Synthesis and Crystal Structure of Maricite and Sodium Iron(III) Hydroxyphosphate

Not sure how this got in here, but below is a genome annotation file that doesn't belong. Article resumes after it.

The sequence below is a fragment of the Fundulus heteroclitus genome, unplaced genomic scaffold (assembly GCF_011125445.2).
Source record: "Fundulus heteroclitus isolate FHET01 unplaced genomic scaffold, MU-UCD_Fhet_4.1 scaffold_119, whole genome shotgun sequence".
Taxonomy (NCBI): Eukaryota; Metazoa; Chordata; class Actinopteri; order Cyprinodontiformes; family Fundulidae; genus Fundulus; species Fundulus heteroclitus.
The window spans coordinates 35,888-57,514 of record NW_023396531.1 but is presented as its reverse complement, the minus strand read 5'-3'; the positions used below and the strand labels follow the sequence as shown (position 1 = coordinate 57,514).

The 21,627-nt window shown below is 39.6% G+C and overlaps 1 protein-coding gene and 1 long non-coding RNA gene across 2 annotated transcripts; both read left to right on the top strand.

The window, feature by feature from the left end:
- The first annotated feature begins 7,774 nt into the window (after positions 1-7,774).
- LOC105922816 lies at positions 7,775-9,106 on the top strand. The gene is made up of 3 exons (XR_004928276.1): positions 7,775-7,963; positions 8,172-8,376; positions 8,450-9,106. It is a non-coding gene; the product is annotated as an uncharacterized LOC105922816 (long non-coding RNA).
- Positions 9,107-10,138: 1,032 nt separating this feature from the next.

Maricite and sodium iron hydroxyphosphate (SIHP) are recently discovered iron(II) and iron(III) compounds that play a major role in phosphate “hideout” and corrosion in high-pressure boilers. This paper reports a novel method for synthesizing maricite by thermally decomposing the complex of aqueous iron(III) nitrilotriacetic acid at 200 °C and methods for the hydrothermal synthesis of SIHP from Fe3O4 or FePO4. The crystal structure of maricite is identical to the impure natural mineral (Le Page Y.; Donnay G. Can. Mineral. 1977, 15, 518−521). The X-ray diffraction pattern of SIHP is consistent with an orthorhombic unit cell containing 8 units of formula Na3Fe(PO4)2·(Na2(1-x)H2xO), with x = 0.226 ± 0.025. This is similar, but not identical, to the formula Na4Fe(OH)(PO4)2·1/3NaOH proposed by Ziemniak and Opalka (Proc. Sixth Int. Symp. on Environmental Degradation of Materials in Nuclear Power SystemsWater Reactors; Gold, R. E., Simonen, E. P., Eds.; Mater., Metals, Minerals Soc., 1993; pp 929−935.). The main structural feature is a chain of iron(III) ions linked by bridging oxygens and phosphate bridges. The iron phosphate chains are held together by sodium ions in the ratio 3Na/Fe/2(PO4). Charge balance with the O2- bridge between each iron ion is maintained by Na+ and H+ ions located in a relatively open cage in the phosphate lattice. The structure is significant in that it explains the variable stoichiometry observed in powder diffraction patterns, and it identifies the stoichiometry of H and O, which cannot be determined from solubility studies.